Name: Bailey Siber    
Graduate School: Harvard Kennedy School
Undergraduate School: Tufts University
Agency: Boston Mayor’s Office of New Urban Mechanics
Supervisor: Amy Mahler, Applied Policy Fellow
Mentors: Kelsey Edmond, UMass Boston and Former Rappaport Public Policy Fellow
Project Description: During her fellowship with the Mayor’s Office of New Urban Mechanics, Bailey explored opportunities to build cohesion between learning and movement in the City of Boston by connecting public library (BPL) and public transit (MBTA) offerings. She leveraged community-based participatory research methods to engage directly with library patrons and public transit riders, particularly transit dependent ones, about what they wanted to see result from BPL and MBTA collaboration. Respondents overwhelmingly indicated that BPL offerings would bring joy to public transit, and would even prompt them to opt to take public transit more often. Distinct findings for subsets of respondents by spoken language, neighborhood, public transit mode, and other factors were also identified and heavily informed suggested next steps. Recommendations for near term efforts to create a stronger public library and transit ecosystem included displaying real time public transit information at BPL branches, installing “pop up libraries” at bus shelters and on buses, and expanding language access across BPL and MBTA services.


Name: Bukiwe Sihlongonyane
Graduate School: Boston University School of Public Health
Undergraduate School: Dartmouth College    
Agency: Boston Public Health Commission    
Supervisor: PJ McCann, Deputy Chief of Staff and Former Rappaport Public Policy Fellow
Mentors: Renee Landers, Professor of Law, Suffolk University Law School
Project Description: This summer Buki worked with PJ McCann, Deputy Director of Policy and Planning at the Boston Public Health Commission, on evaluating city-wide policy interventions during the COVID-19 pandemic. She focused on key challenges around both internal and external stakeholder communication, with an eye towards both procedural and structural solutions. Buki used the valuable lessons she learned to inform the recommendations she presented, which we hope will inform future frameworks for shaping policy responses to not only the next pandemic, but to other public health emergencies as well.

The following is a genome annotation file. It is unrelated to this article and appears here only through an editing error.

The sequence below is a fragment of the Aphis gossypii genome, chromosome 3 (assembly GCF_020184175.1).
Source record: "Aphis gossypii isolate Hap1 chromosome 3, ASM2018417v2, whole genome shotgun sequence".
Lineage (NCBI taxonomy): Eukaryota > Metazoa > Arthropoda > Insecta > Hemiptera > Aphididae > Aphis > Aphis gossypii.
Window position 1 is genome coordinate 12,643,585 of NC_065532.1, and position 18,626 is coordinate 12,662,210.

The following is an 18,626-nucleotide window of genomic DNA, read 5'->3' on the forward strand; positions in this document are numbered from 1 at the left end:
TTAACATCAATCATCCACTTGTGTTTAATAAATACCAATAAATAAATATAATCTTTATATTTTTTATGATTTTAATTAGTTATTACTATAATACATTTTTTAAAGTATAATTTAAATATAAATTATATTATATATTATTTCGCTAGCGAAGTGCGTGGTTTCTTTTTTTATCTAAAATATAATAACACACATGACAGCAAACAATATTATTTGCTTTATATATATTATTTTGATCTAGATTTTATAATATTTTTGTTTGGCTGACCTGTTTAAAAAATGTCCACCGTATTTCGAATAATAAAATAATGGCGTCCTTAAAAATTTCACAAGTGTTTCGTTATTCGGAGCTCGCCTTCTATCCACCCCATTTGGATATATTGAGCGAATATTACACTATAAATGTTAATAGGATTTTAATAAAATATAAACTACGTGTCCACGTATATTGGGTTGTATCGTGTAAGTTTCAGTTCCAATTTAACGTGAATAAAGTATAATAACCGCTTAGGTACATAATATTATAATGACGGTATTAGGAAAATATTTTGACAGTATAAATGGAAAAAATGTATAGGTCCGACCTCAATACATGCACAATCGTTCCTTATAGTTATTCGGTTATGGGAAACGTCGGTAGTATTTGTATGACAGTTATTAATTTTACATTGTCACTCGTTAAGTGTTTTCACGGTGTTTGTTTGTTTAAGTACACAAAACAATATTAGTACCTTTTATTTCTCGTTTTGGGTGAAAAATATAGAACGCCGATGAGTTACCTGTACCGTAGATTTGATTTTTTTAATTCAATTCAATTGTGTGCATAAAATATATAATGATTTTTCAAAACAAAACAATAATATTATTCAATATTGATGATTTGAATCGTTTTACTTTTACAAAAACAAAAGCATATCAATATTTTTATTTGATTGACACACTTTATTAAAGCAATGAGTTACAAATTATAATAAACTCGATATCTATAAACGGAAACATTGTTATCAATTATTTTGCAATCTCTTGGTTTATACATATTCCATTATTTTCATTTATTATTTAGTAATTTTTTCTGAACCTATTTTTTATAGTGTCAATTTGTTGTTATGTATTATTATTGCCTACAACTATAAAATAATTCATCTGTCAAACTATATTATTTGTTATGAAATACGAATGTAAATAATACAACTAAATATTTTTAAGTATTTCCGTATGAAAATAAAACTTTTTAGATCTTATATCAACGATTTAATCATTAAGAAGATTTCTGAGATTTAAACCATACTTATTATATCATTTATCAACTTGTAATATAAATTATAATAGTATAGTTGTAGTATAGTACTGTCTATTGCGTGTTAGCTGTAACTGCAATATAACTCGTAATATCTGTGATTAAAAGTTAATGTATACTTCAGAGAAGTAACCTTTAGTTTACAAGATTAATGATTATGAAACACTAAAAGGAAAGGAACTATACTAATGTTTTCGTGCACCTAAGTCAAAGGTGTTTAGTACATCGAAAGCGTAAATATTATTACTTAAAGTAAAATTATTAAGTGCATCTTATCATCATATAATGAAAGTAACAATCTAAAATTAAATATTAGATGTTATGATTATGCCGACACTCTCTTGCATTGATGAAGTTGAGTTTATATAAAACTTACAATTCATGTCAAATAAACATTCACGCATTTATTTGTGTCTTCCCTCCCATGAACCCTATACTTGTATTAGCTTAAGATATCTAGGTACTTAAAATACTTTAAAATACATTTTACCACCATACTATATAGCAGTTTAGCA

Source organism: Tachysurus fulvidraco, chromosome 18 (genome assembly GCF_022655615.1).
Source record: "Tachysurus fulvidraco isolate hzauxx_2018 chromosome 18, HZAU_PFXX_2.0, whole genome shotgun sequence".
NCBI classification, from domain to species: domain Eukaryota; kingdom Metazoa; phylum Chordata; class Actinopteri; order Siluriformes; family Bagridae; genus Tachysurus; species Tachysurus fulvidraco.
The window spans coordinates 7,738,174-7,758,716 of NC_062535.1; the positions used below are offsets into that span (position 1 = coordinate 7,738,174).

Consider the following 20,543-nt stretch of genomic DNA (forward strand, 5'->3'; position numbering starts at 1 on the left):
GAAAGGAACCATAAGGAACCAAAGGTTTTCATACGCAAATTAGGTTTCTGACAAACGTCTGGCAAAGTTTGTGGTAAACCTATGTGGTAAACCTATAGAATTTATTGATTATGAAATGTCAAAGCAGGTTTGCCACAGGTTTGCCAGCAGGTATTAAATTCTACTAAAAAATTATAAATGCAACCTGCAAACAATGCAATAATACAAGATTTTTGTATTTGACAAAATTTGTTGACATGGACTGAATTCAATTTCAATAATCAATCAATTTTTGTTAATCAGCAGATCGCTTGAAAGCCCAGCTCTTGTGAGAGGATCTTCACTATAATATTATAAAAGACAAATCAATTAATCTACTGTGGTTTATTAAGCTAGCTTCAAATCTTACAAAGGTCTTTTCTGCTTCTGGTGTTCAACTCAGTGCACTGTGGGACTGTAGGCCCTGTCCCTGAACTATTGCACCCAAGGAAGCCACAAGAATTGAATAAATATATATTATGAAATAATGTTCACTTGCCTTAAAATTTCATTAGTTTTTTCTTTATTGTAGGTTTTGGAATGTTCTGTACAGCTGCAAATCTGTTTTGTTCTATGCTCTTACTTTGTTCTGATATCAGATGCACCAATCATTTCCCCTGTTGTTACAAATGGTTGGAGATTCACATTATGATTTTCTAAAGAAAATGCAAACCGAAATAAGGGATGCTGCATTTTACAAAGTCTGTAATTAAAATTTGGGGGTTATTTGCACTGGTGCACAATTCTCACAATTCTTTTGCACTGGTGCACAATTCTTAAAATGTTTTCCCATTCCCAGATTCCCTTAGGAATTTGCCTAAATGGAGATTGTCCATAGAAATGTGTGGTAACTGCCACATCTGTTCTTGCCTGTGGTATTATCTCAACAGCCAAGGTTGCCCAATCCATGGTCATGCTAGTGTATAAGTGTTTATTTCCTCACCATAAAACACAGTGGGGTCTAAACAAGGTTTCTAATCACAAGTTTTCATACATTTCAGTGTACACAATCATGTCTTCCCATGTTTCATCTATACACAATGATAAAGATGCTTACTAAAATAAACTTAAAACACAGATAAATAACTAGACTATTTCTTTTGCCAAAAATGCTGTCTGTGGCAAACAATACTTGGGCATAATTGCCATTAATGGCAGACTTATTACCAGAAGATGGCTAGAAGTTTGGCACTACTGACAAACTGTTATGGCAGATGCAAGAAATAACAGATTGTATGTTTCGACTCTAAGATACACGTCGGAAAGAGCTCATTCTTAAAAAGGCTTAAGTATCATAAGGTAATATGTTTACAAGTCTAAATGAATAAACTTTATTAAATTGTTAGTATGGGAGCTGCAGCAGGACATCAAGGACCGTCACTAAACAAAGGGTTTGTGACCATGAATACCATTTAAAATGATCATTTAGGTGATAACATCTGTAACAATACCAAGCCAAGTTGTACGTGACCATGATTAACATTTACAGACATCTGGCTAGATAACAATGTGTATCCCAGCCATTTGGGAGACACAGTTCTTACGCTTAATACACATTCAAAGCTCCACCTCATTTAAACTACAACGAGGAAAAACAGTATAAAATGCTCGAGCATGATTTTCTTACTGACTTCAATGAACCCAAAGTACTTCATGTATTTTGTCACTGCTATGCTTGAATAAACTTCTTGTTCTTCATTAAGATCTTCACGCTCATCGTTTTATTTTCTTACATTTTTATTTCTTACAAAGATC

Name: Julia Sproul    
Graduate School: Harvard Graduate School of Education    
Undergraduate School: University of Massachusetts Amherst
Agency: Massachusetts Board of Higher Education    
Supervisor: Keith Connors, Program Director for Academic Affairs and Student Success
Mentors: Valerie Eisenson, Harvard Kennedy School and Former Rappaport Public Policy Fellow
Project Description: Julia worked for the Department of Higher Education  (DHE) creating a Basic Needs Security (BNS) Action Resource Guide. This guide helps colleges and universities create or enrich existing BNS practices and resources to aid college students facing food insecurity, housing insecurity, lack of transportation, lack of childcare, etc. The DHE’s focus on Basic Needs Security showcases the Commonwealth's commitment to ensuring that students are not only able to get to college but to stay enrolled in college and eventually graduate. By addressing many of the BNS barriers that make it difficult for students to stay enrolled in college and providing resources to help with these hurdles, persistence and graduation rates will likely rise throughout the state. Addressing BNS is critical to ensuring that historically marginalized communities and non-traditional students are receiving an equitable education. The BNS Action Resource Guide will help shift the mindset from creating “college-ready students” to creating “student-ready colleges.” Learn more about Basic Needs Security here.


Name: Vincent Sweeney
Graduate School: Boston College School of Social Work
Undergraduate School: College of the Holy Cross
Agency: Boston Mayor’s Office of Housing